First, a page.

44 Days of Paranoia #33: The Stepford Wives (dir by Bryan Forbes)

For our latest entry in the 44 Days of Paranoia, let’s take a look at the sci-fi social satire, The Stepford Wives.

Now, don’t panic.  I’m not talking about that terrible Nicole Kidman comedy that came out in 2004.  No, I’m talking about the original Stepford Wives.  This film originally came out in 1975.  I recently saw it on TCM and I was shocked to discover that, despite the fact that the film is undeniably dated in that fascinatingly weird way that most films from the 70s are, The Stepford Wives holds up rather well.

Joanna (Katharine Ross) and her husband, Walter (Peter Masteron) leave dangerous New York City and move to the idyllic suburb of Stepford, Connecticut.  Walter is immediately invited to join the exclusive Stepford Men’s Association but Joanna finds it far more difficult to fit in with the citizens of Stepford.  As Joanna discovers, all of the women of Stepford are oddly submissive and obsessively domestic.  When Joanna and her friend Bobbie (Paula Prentiss) attempt to hold a consciousness raising meeting, they quickly discover that the other women of Stepford would rather talk about cleaning products than women’s lib.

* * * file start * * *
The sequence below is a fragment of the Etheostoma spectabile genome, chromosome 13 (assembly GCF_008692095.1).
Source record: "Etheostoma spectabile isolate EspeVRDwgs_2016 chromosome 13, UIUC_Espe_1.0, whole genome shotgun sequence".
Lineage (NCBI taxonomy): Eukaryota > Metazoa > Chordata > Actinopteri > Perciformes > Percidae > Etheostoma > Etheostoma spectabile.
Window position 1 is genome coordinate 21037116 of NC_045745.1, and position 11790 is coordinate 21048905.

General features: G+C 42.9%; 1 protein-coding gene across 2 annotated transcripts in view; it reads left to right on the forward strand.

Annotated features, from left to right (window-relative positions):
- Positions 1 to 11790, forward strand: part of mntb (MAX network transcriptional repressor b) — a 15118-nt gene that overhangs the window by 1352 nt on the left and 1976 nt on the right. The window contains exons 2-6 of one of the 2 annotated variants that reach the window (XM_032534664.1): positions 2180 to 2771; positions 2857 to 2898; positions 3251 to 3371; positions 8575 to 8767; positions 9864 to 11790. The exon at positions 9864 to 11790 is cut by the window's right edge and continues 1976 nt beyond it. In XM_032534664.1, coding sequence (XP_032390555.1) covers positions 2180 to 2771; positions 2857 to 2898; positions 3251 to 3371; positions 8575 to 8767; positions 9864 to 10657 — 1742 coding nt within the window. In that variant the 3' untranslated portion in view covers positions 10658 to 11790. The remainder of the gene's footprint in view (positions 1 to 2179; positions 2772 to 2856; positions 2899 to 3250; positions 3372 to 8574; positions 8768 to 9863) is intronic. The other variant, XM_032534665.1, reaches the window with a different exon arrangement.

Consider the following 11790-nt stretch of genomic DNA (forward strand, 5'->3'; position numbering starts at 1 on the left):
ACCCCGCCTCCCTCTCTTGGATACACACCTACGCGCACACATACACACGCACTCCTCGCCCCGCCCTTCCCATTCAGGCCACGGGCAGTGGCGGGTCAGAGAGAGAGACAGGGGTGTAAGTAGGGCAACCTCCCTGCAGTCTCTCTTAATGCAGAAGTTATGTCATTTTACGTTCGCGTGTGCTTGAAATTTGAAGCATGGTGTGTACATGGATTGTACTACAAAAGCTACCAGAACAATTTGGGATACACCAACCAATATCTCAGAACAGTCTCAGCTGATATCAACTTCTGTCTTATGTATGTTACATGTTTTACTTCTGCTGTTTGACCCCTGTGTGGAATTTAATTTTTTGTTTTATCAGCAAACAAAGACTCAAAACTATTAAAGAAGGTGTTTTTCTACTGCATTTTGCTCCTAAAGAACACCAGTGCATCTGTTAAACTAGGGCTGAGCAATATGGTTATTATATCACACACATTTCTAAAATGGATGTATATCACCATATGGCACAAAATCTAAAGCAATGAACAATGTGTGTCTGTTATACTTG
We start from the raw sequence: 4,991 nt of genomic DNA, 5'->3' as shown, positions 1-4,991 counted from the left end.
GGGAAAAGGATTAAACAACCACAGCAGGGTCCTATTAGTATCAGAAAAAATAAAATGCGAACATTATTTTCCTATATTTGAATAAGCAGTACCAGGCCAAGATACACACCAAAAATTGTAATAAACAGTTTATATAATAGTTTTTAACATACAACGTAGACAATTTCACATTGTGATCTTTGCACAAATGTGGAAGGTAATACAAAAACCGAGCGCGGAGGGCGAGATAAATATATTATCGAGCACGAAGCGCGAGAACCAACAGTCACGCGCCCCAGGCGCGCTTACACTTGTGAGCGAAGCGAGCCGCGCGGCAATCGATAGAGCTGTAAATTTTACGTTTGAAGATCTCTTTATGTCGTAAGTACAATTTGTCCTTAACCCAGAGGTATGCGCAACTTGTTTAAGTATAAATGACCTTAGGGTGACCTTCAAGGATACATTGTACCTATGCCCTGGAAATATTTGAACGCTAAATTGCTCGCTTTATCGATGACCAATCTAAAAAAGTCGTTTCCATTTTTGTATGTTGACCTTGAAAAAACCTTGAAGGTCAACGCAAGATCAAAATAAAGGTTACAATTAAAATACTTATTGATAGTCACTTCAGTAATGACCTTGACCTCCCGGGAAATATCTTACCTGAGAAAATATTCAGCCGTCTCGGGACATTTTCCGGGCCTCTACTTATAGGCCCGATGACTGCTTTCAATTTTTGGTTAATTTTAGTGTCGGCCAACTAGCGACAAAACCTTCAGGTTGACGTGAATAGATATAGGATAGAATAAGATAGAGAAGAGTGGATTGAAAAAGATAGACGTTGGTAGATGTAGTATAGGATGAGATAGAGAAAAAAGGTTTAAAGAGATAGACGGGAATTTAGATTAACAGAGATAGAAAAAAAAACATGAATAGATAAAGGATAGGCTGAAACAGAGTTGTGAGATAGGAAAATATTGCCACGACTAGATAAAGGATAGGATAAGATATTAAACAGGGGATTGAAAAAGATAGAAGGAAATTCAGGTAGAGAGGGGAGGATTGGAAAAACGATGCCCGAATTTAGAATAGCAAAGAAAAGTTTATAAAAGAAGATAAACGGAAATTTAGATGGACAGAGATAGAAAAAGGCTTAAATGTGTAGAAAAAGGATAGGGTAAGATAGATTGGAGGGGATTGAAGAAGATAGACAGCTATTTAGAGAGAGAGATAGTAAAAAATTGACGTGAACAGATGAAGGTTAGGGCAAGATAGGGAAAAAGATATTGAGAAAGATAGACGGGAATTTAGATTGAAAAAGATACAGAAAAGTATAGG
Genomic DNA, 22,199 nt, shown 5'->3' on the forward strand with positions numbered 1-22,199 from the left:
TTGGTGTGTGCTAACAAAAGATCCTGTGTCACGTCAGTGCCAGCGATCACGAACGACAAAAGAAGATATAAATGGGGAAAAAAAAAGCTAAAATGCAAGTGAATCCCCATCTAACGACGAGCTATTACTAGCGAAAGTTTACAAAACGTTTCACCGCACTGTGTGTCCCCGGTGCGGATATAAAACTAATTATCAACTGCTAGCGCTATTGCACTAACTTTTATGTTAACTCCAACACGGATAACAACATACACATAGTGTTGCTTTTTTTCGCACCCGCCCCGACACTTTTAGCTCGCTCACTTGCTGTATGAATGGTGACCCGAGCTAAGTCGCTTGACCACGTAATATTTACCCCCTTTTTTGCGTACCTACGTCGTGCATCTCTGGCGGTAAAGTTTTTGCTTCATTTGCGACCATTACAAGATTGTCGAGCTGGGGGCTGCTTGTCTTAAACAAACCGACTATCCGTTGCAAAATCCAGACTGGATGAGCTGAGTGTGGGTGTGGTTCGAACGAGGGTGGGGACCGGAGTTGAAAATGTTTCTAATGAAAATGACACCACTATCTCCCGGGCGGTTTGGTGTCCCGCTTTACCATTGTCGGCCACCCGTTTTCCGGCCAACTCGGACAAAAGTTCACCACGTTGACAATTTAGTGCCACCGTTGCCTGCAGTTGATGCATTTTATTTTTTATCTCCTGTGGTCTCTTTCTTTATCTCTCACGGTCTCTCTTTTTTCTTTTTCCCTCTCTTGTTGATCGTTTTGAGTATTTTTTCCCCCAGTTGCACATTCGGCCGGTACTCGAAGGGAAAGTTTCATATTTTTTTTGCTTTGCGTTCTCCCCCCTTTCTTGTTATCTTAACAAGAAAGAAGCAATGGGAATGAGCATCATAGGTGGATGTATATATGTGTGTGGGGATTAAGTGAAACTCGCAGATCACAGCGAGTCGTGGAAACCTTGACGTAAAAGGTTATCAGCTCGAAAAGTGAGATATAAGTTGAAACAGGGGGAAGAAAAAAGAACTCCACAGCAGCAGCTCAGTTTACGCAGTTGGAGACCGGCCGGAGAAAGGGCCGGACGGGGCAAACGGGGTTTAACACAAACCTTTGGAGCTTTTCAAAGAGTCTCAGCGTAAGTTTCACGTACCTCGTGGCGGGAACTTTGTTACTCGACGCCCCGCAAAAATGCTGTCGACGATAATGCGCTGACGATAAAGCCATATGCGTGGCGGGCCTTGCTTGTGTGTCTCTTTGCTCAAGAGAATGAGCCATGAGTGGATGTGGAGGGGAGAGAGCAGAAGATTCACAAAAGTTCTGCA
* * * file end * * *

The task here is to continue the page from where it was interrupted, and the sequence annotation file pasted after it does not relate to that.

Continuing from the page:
The more that Joanna investigates the social structure of Stepford, the more convinced she becomes that something sinister is being done to keep the Stepford Wives from desiring a life outside of pleasing their husbands.  The more disturbed Joanna is by Stepford, the more Walter loves it…

One of the many reasons why I love my boyfriend is because he knows that I’m not perfect.  He knows that I’m often a neurotic mess.  He knows that I’m just as obsessively insecure about my big nose as I’m obsessively vain about my red hair.  He knows that I tend to take on too much and that I get defensive whenever I’m told that I need to slow down.  He knows that I can be emotional and silly.  He also knows how much I value my independence.  He’s knows that I need to have a life of my own and, instead of being threatened, he has always been there to encourage me, to cheer for me when things go right and to hold me when things go wrong and, most importantly, to never judge me regardless of whether I succeed or fail.  He knows that I’m not perfect and that I’ll never be perfect and he loves me anyway.